First in Israel
The Institute of Cardiology at Schneider Children's, headed by Dr. Einat Birk, has been equipped with an innovative system that radiates 3-D holograms via medical imaging data in real-time. After conducting several clinical trials that were completed successfully, the first catheterization took place at the hospital where the patient's heart and catheters moving within it were displayed in a hologram in real time, which floated above the patient and opposite the eyes of the doctors during the actual procedure.
The groundbreaking system, which heretofore was seen only in science fiction movies, enables the doctor - during the catheterization procedure - to hold the hologram of the beating heart in his hand and receive comprehensive information. In addition to the image of the patient's heart displayed in two dimensions on standard screens, doctors can now demonstrate cardiac volume via 3D dynamic and interactive holograms while the heart "floats in open space", having been "printed" in 3D. The holograph is created by illuminated points of the highest resolution and at video speed, and is used during minimal invasive procedures of the heart without the need for 3D glasses. Doctors can interface with the 3D images of the heart by actual touching the space in which the hologram image is displayed. This revolutionary technology has the potential to improve the quality and capability needed in repairs of the heart's structures.
Dr. Birk stated that "hologram images permit us to see and understand the heart's structure in an open space. The hologram is based on information obtained by standard imaging elements such as ultrasound, CT or MRI, which enable us to see the beating heart in open air and thus better understand the essence of the defect according to which precise repair can be undertaken. Our current understanding is based upon our ability to comprehend the heart structure obtained from two-dimensional cross-sections. This new technology enables us for the first time to see a true 3D representation in real time of the heart with intuitive understanding of the various cardiac sections and the relationship between them. For example, we can obtain an image of a hole in the heart and follow the process of closing it during catheterization. The hologram system, whose development was a technological and engineering challenge, now allows doctors to take the best advantage of 3D imaging capability, and we are pleased to be the pioneers in this important field."
Dr. Elchanan Bruckheimer, Director of the Catheterization Unit in the Cardiology Institute at Schneider Children's, added that "in addition to the improved understanding of the heart's structure and the dynamic function of the patient's heart, as well as to the ability to get inside the image in open air and mark points in the soft tissue within the holographic image, there is enormous importance of the first degree in the diagnosis and performance of procedures within the structures of the heart. This realistic 3D display enables us to "move" between the heart's chambers during the catheterization procedure through intuitive understanding of the clinical data."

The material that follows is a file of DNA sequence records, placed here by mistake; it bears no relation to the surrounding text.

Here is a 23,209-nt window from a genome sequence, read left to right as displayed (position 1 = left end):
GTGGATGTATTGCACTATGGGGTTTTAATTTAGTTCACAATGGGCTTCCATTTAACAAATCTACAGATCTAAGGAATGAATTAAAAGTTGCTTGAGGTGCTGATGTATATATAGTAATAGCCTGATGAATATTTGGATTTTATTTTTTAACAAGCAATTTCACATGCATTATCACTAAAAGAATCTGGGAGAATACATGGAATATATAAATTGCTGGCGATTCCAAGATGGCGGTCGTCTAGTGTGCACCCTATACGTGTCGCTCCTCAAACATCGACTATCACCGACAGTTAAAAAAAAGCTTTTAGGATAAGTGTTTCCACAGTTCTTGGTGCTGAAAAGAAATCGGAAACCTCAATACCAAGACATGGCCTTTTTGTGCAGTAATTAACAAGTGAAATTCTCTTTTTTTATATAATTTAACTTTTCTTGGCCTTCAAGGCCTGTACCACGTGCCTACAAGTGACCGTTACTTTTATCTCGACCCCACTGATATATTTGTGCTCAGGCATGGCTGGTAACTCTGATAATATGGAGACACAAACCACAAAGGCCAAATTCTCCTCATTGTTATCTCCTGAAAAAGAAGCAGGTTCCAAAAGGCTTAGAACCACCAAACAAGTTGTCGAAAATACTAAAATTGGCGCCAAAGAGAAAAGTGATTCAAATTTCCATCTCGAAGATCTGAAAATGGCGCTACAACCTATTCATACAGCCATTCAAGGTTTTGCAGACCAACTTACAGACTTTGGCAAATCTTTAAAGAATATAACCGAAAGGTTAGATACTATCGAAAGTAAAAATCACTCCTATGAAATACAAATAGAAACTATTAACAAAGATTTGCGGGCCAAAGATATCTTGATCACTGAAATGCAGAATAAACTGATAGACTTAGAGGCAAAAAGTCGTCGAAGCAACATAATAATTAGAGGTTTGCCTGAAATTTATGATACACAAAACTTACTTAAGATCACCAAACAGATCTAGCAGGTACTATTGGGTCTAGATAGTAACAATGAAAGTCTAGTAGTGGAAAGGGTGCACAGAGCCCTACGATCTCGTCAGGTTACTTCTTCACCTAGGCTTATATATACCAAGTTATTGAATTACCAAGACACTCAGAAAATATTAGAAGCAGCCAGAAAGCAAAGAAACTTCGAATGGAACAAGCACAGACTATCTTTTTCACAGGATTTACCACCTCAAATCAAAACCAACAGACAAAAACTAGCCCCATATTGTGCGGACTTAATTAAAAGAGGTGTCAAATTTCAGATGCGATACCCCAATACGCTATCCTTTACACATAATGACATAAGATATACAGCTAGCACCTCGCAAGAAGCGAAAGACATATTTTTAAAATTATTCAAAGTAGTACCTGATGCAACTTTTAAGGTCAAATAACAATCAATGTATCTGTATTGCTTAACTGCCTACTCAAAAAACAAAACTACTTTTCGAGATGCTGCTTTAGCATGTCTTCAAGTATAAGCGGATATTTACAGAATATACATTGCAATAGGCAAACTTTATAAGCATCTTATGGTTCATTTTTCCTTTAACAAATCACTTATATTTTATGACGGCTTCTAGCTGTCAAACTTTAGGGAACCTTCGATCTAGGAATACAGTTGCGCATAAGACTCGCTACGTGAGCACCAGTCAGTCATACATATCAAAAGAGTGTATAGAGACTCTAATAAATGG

Dr. Efrat Bron-Harlev, CEO of Schneider Children's, said that "we at Schneider Children's are very proud to continue to lead in the arena of advanced medical systems that are on the cutting edge of technology and innovation. The hologram system installed in the Catheterization Unit in the largest cardiac facility of its kind in Israel and a leader in pediatric cardiology in the country, is the first, not only in the State of Israel, but also the first among all pediatric centers in the world."
The advancement of treatments in imaging terms of cardiac anomalies – including the widening of blocked or narrowed coronary blood vessels, catherization ablation (burning) procedures for arrythmias, and structural repair via catheterization such as heart valve replacement – dramatically raised the need for 3D guided imaging procedures that could augment and improve two-dimensional imaging used up till now. This required simultaneous integration of radiation and ultrasound imaging in real time and 3D for guiding minimal invasive procedures of the heart, which include inter alia, structural repairs utilizing detailed anatomical pictures of the heart's soft tissue combined with fluoroscopy (screening) that demonstrate the catheterization and cardiac grafts.
Shaul Gelman, CEO of RealView Imaging Ltd, said "with the huge progress made in minimal invasive procedures based upon medical imaging, we see more and more the need for using advanced 3D medical imaging. The move to display ultra-real holographs with vital information is natural and in my opinion, will fulfill an imporant role in global medical imaging centers in the coming years. We have great admiration for the medical team at Schneider Children's, and we are part of the shared vision to ensure the finest treatment for patients based upon advanced imaging that enables precision in the realm of minimal invasive procedures."
The technological advancement in obtaining 3D guided imaging systems for minimal invasive procedures together with the global leadership of the team at Schneider Children's in conducting imaging-based sophisticated procedures represent fertile ground for work with holographic technology. Following initial results of this breakthrough research, Schneider Children's and RealView Imaging will continue to investigate the clinical value of 3D holographic imaging, both in invasive cardiac procedures, and also in other medical fields.